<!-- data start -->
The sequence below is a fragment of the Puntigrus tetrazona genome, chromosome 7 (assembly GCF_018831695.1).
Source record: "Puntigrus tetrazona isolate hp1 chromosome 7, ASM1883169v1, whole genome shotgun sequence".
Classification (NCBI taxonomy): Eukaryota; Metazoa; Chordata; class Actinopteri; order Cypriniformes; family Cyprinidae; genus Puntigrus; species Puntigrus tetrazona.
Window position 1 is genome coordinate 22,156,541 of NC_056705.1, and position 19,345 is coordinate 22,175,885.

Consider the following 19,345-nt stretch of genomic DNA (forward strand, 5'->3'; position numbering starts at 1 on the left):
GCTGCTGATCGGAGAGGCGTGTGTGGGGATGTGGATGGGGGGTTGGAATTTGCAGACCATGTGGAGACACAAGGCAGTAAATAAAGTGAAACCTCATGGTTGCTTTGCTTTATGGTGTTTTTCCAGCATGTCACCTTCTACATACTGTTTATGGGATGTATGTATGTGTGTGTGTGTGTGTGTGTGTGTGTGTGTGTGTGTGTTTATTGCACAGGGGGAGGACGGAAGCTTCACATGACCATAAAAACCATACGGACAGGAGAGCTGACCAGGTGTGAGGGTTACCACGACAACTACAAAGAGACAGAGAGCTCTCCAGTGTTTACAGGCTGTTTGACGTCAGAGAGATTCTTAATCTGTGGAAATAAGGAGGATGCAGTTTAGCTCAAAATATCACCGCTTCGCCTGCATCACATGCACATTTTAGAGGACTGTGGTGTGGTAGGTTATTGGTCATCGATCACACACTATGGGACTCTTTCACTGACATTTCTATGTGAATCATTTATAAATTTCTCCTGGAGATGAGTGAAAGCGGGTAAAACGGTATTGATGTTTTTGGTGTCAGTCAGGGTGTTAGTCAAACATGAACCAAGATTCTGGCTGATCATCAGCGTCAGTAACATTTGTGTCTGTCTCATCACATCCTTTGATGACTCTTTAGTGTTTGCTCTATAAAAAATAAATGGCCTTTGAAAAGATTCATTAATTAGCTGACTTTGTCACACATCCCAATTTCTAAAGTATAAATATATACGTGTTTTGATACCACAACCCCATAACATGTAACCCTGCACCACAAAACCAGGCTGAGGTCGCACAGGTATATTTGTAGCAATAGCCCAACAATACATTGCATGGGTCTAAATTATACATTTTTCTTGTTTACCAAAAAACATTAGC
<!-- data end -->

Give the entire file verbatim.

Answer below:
The sequence below is a fragment of the Puntigrus tetrazona genome, chromosome 7 (assembly GCF_018831695.1).
Source record: "Puntigrus tetrazona isolate hp1 chromosome 7, ASM1883169v1, whole genome shotgun sequence".
Classification (NCBI taxonomy): Eukaryota; Metazoa; Chordata; class Actinopteri; order Cypriniformes; family Cyprinidae; genus Puntigrus; species Puntigrus tetrazona.
Window position 1 is genome coordinate 22,156,541 of NC_056705.1, and position 19,345 is coordinate 22,175,885.

Consider the following 19,345-nt stretch of genomic DNA (forward strand, 5'->3'; position numbering starts at 1 on the left):
GCTGCTGATCGGAGAGGCGTGTGTGGGGATGTGGATGGGGGGTTGGAATTTGCAGACCATGTGGAGACACAAGGCAGTAAATAAAGTGAAACCTCATGGTTGCTTTGCTTTATGGTGTTTTTCCAGCATGTCACCTTCTACATACTGTTTATGGGATGTATGTATGTGTGTGTGTGTGTGTGTGTGTGTGTGTGTGTGTGTGTTTATTGCACAGGGGGAGGACGGAAGCTTCACATGACCATAAAAACCATACGGACAGGAGAGCTGACCAGGTGTGAGGGTTACCACGACAACTACAAAGAGACAGAGAGCTCTCCAGTGTTTACAGGCTGTTTGACGTCAGAGAGATTCTTAATCTGTGGAAATAAGGAGGATGCAGTTTAGCTCAAAATATCACCGCTTCGCCTGCATCACATGCACATTTTAGAGGACTGTGGTGTGGTAGGTTATTGGTCATCGATCACACACTATGGGACTCTTTCACTGACATTTCTATGTGAATCATTTATAAATTTCTCCTGGAGATGAGTGAAAGCGGGTAAAACGGTATTGATGTTTTTGGTGTCAGTCAGGGTGTTAGTCAAACATGAACCAAGATTCTGGCTGATCATCAGCGTCAGTAACATTTGTGTCTGTCTCATCACATCCTTTGATGACTCTTTAGTGTTTGCTCTATAAAAAATAAATGGCCTTTGAAAAGATTCATTAATTAGCTGACTTTGTCACACATCCCAATTTCTAAAGTATAAATATATACGTGTTTTGATACCACAACCCCATAACATGTAACCCTGCACCACAAAACCAGGCTGAGGTCGCACAGGTATATTTGTAGCAATAGCCCAACAATACATTGCATGGGTCTAAATTATACATTTTTCTTGTTTACCAAAAAACATTAGC